The opinion of the court was delivered by: Whelan, District Judge
On April 20, 2000 Plaintiff and his four-person crew left the National City Boatyard aboard Plaintiffs 70 foot three-masted sailing vessel, the Ingomar. Plaintiffs destination was San Francisco's Pier 40. Approximately 18 hours into the voyage, the Ingomar's fuel filter clogged. The vessel lost power and became dead in the water.
At 7:50 a.m. a large container ship approached the Ingomar. Captain Michael Kelley, the Ingomar's skipper, tried to contact the approaching vessel. The container ship altered course and bypassed the Ingomar within 100 yards. The container ship's considerable wake, combined with the already choppy seas, created a washing machine effect. The Ingomar pitched violently; Plaintiff was thrown to the deck; the Ingomar masts snapped in half. Ingomar Captain Kelley contacted the Coast Guard, which in turn contacted the APL Korea, a container ship in the area, to stand-by. The Coast Guard met up with the Ingomar and determined a non-emergency situation. Vessel Assist jumped Ingomar's battery, allowing it to motor to port. Vessel Assist also towed the Ingomar's fallen masts.
On December 18, 2000 Plaintiff sued American Ship Management, APL Korea's operator, for negligently passing Ingomar and injuring Plaintiffs person and vessel. See Gagne v. Northland Ins., 00-CV-2274 JM (JFS). On June 20, 2002 United States Magistrate Judge James F. Stiven conducted that case's third settlement conference. Plaintiff settled with American Ship Management and the APL Korea for $50,000. On August 6, 2002 Judge Jeffrey T. Miller dismissed the case with prejudice and closed the case file. This separate action against Defendant Santa Cruz commenced in July 2002 and Defendant now seeks summary judgment thereon.
Summary judgment is appropriate under Rule 56(c) of the Federal Rules of Civil Procedure where the moving party demonstrates the absence of a genuine issue of material fact and entitlement to judgment as a matter of law. See FED. R. Civ. P. 56(c); Celotex Corp. v. Catrett, 477 U.S. 317, 322 (1986). A fact is material when, under the governing substantive law, it could affect the outcome of the case. Anderson v. Liberty Lobby. Inc., 477 U.S. 242, 248 (1986); Freeman v. Arpaio, 125 F.3d 732, 735 (9th Cir. 1997). A dispute about a material fact is genuine if "the evidence is such that a reasonable jury could return a verdict for the nonmoving party." Anderson, 477 U.S. at 248.
A party seeking summary judgment always bears the initial burden of establishing the absence of a genuine issue of material fact. Celotex, 477 U.S. at 323. The moving party can satisfy this burden in two ways: by presenting evidence that negates an essential element of the nonmoving party's case, or by demonstrating that the nonmoving party failed to make a showing sufficient to establish an element essential to that party's case on which that party will bear the burden of proof at trial. Id. at 322-23. "Disputes over irrelevant or unnecessary facts will not preclude a grant of summary judgment." T.W. Elec. Serv. Inc. v. Pacific Elec. Contractors Ass'n, 809 F.2d 626, 630 (9th Cir. 1987). "The district court may limit its review to the documents submitted for the purpose of summary judgment and those parts of the record specifically referenced therein." Carmen v. San Francisco Unified School Dist., 237 F.3d 1026, 1030 (9th Cir. 2001). Therefore, the court is not obligated "to scour the record in search of a genuine issue of triable fact." Keenan v. Allen, 91 F.3d 1275, 1279 (9th Cir. 1996) (citing Richards v. Combined Ins. Co., 55 F.3d 247, 251 (7th Cir. 1995)). If the moving party fails to discharge this initial burden, summary judgment must be denied and the court need not consider the nonmoving party's evidence. Adickes v. S.H. Kress & Co., 398 U.S. 144, 159-60 (1970).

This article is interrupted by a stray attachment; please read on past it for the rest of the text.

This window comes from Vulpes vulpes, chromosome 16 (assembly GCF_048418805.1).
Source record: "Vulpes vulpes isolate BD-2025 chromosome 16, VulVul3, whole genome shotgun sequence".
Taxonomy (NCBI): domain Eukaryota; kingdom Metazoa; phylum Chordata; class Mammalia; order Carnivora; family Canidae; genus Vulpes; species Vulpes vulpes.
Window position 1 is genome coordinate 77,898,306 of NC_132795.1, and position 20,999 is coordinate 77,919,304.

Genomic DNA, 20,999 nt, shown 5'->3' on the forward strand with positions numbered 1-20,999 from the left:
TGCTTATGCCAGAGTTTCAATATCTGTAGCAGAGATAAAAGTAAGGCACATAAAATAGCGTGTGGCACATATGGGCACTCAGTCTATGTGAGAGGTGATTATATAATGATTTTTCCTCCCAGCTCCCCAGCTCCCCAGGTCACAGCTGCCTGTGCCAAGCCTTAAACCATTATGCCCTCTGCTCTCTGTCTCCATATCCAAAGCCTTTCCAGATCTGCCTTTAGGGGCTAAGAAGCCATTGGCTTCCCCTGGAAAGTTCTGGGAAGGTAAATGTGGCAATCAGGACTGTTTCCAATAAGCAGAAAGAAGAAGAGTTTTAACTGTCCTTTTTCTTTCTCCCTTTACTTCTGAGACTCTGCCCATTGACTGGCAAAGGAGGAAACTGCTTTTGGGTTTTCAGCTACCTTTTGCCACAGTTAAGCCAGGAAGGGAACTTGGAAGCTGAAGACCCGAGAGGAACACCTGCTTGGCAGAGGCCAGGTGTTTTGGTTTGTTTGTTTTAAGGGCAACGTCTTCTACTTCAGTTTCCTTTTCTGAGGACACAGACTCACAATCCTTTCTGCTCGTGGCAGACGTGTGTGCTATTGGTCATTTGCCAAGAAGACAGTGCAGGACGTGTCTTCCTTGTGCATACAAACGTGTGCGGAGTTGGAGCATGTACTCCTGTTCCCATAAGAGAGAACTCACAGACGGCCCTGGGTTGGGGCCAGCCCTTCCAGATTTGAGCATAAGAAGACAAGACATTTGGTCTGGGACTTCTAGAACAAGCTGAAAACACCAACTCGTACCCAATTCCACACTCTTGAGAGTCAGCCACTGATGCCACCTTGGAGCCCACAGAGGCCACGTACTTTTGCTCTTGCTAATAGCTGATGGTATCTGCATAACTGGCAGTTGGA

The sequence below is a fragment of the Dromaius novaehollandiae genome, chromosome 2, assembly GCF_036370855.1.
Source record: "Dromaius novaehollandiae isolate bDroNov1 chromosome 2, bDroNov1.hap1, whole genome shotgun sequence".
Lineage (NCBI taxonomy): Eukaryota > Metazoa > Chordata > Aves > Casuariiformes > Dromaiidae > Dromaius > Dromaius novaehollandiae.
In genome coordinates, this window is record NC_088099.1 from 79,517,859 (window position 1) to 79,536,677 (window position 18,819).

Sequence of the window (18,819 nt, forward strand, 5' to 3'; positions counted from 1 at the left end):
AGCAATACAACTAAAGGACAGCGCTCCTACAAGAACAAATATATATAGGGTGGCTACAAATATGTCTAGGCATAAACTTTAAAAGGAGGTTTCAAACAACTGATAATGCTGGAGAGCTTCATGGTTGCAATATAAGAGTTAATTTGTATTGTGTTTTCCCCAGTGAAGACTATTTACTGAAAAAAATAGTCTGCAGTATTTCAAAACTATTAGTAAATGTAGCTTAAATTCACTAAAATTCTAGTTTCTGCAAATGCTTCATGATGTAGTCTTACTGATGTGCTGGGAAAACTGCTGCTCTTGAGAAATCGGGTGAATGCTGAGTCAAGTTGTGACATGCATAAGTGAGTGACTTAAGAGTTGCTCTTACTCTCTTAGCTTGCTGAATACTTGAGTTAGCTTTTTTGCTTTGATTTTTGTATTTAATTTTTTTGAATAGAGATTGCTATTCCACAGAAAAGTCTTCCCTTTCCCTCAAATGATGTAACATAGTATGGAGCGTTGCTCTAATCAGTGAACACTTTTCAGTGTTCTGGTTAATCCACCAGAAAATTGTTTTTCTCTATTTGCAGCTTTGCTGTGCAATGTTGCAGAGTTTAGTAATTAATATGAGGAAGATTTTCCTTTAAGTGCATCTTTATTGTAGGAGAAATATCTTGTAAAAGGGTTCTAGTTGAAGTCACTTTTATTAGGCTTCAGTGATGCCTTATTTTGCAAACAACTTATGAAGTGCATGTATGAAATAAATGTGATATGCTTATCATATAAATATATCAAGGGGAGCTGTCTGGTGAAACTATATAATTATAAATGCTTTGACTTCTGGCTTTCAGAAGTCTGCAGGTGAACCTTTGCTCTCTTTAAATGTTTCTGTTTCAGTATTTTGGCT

If the moving party meets this initial burden, the nonmoving party cannot defeat summary judgment merely by demonstrating "that there is some metaphysical doubt as to the material facts." Matsushita Elec. Indus. Co. Ltd. v. Zenith Radio Corp., 475 U.S. 574, 586 (1986); Triton Energy Corp. v. Square D Co., 68 F.3d 1216, 1221 (9th Cir. 1995) (citing Anderson, 477 U.S. at 252) ("The mere existence of a scintilla of evidence in support of the nonmoving party's position is not sufficient."). Rather, the nonmoving party must "go beyond the pleadings and by her own affidavits, or by `the depositions, answers to interrogatories, and admissions on file,' designate `specific facts showing that there is a genuine issue for trial.'" Celotex, 477 U.S. at 324 (quoting Fed.R.Civ.P.56(e)).
When making this determination, the court must view all inferences drawn from the underlying facts in the light most favorable to the nonmoving party. See Matsushita, 475 U.S. at 587. "Credibility determinations, the weighing of evidence, and the drawing of legitimate inferences from the facts are jury functions, not those of a judge, [when] he [or she] is ruling on a motion for summary judgment." Anderson, 477 U.S. at 255.
Defendant Santa Cruz argues that judicial estoppel bars Plaintiff's suit. Defendant Santa Cruz also argues that the record as presented does not reveal any genuine issues of material fact remaining for trial. This Court ...